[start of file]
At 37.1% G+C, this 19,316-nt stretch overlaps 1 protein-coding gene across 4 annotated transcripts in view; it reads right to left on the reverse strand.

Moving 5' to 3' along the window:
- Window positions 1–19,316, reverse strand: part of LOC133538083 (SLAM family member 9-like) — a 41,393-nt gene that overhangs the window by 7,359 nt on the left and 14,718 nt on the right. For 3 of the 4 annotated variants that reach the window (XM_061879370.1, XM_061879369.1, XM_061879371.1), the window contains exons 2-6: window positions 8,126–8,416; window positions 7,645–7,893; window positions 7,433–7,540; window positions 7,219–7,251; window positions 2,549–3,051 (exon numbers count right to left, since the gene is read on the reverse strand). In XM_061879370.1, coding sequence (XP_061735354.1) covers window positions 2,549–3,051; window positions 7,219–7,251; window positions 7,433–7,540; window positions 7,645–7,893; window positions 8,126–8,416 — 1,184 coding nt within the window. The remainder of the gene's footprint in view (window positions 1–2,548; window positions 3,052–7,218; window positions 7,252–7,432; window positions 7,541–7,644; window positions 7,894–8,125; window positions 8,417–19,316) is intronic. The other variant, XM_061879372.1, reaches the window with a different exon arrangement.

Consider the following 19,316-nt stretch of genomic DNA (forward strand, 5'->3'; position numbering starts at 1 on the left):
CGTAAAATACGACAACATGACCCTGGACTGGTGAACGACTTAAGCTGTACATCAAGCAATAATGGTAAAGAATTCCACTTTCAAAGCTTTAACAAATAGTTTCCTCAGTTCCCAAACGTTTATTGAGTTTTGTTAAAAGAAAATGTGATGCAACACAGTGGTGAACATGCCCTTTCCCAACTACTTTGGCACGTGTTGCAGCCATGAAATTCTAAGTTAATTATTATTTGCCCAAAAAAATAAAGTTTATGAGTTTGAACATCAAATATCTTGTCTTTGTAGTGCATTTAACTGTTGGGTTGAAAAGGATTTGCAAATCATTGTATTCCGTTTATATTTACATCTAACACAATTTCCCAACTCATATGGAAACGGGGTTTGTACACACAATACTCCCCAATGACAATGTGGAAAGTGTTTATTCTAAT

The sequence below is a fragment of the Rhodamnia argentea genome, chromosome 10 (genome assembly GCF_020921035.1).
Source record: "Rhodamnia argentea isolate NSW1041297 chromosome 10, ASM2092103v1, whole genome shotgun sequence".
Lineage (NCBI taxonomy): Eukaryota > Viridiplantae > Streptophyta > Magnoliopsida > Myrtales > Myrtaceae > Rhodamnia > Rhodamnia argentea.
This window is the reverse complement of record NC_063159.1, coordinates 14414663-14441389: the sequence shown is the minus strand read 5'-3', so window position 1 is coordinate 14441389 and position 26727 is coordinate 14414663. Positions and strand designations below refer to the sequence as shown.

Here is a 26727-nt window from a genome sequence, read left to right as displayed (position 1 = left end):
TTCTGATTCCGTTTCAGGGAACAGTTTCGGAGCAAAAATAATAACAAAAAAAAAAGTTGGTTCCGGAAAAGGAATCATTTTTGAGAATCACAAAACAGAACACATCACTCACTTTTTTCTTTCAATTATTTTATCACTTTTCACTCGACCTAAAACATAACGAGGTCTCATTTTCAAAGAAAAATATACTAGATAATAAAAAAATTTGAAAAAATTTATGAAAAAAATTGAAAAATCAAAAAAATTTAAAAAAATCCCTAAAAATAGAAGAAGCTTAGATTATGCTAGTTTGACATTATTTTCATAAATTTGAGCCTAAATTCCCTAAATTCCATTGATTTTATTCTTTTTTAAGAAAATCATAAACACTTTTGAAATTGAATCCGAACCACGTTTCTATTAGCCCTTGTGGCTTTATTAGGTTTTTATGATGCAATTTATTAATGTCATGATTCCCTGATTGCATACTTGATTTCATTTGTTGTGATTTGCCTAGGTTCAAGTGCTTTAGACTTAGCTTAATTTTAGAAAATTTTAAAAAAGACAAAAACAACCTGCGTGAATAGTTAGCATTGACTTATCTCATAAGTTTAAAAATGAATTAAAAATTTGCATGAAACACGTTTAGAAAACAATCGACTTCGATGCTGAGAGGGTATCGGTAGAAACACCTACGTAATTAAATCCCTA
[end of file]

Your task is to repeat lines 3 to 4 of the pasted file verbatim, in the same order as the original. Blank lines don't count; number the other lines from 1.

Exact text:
- Window positions 1–19,316, reverse strand: part of LOC133538083 (SLAM family member 9-like) — a 41,393-nt gene that overhangs the window by 7,359 nt on the left and 14,718 nt on the right. For 3 of the 4 annotated variants that reach the window (XM_061879370.1, XM_061879369.1, XM_061879371.1), the window contains exons 2-6: window positions 8,126–8,416; window positions 7,645–7,893; window positions 7,433–7,540; window positions 7,219–7,251; window positions 2,549–3,051 (exon numbers count right to left, since the gene is read on the reverse strand). In XM_061879370.1, coding sequence (XP_061735354.1) covers window positions 2,549–3,051; window positions 7,219–7,251; window positions 7,433–7,540; window positions 7,645–7,893; window positions 8,126–8,416 — 1,184 coding nt within the window. The remainder of the gene's footprint in view (window positions 1–2,548; window positions 3,052–7,218; window positions 7,252–7,432; window positions 7,541–7,644; window positions 7,894–8,125; window positions 8,417–19,316) is intronic. The other variant, XM_061879372.1, reaches the window with a different exon arrangement.

Consider the following 19,316-nt stretch of genomic DNA (forward strand, 5'->3'; position numbering starts at 1 on the left):